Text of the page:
Why Singapore will never be number 1
It is not exactly divine revelation, but Singapore has to undergo a change in character (you could say Singapore has to develop some character) before she can be considered a world-class nation.
Despite the myriad of cultures and religions, every person above the age of 3 is able to sum up Singapore’s predominant character traits. They are kiasu and kiasi.
Kiasu refers to a fear of losing out. Singaporeans are obsessed with being number one. We proudly boast having the best airport, the best zoo, the cleanest country. If there’s a list, we need to be on the top of that list. Occasionally, our organisations even brag about coming in first in a one-horse race.
Kiasi refers to a fear of failure. We always play it safe. This explains many things in Singapore - why we cannot chew gum, hold protests (however civilised), or speak ill of the powers that be. If there is a failure, we’d rather not talk about it. You’ll probably need to find out from foreign news sources that we failed. And even then there are usually actions taken to distort the reality field around such failures.
These 2 traits are the yin and yang of Singapore’s character, but unlike yin and yang, these 2 traits do not co-exist. In most cases, you cannot be number one without some probability of failure.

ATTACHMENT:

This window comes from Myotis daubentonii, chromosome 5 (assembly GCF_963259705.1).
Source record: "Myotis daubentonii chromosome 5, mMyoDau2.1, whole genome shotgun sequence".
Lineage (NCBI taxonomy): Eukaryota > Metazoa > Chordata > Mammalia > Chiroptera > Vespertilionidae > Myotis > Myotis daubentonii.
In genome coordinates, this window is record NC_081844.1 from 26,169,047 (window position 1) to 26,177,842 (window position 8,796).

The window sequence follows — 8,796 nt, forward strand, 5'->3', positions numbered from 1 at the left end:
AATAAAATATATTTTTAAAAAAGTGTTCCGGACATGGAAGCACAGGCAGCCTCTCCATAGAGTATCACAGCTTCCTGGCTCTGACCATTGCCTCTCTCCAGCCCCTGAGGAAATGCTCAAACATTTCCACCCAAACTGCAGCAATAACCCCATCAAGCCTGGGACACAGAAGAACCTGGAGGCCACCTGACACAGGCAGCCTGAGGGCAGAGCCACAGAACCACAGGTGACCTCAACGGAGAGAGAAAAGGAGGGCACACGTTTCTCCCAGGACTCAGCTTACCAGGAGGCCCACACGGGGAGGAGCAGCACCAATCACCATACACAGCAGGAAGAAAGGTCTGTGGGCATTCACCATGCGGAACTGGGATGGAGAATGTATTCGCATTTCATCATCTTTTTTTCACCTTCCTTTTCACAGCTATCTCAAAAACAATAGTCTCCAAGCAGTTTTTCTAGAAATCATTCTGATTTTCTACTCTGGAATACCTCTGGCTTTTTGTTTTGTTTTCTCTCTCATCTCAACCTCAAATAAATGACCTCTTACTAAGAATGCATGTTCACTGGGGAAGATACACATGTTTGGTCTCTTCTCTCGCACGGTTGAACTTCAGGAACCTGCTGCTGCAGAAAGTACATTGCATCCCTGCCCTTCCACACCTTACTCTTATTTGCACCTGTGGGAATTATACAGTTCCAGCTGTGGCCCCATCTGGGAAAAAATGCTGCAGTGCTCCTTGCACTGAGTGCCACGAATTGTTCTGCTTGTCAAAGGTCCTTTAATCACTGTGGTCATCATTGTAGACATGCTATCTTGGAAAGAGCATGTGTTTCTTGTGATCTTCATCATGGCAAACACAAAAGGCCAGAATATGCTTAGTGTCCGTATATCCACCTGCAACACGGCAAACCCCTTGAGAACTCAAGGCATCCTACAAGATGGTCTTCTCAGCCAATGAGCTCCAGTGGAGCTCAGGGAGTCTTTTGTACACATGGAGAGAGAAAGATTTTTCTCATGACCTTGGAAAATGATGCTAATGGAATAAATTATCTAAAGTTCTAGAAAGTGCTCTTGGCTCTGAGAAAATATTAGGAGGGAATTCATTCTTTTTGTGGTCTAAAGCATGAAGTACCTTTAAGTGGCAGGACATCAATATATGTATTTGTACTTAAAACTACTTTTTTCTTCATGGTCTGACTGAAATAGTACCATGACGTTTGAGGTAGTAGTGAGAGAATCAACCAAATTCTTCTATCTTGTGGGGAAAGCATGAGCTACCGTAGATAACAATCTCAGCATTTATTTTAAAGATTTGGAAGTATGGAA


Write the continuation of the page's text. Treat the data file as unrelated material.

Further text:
So we do the wise thing. We pick battles in which we will surely win. You will find Singapore on top of many a list, but if you look closely they are safe victories. You will not find allusions of grandeur, or attempts to embrace and uphold noble ideologies. You will instead find the base of Maslow’s famous triangle - bread and butter issues. Lifts that stop on every floor. No free press. No crazy democratic ideals. No discussion. Casinos.
I am not sure what history will remember us by; whether the eat, drink and be merry existence would suffice to bind us together as a people. It would have been nice to know if we had the guts to spit in the face of the world superpower because we believed her a bully, or stand beside her because we believed her cause righteous.
The way we are, it seems we want to be remembered simply as the country who turned a blind eye to everything around her so long it did not affect her diet of rich foods or quest for opulent livery.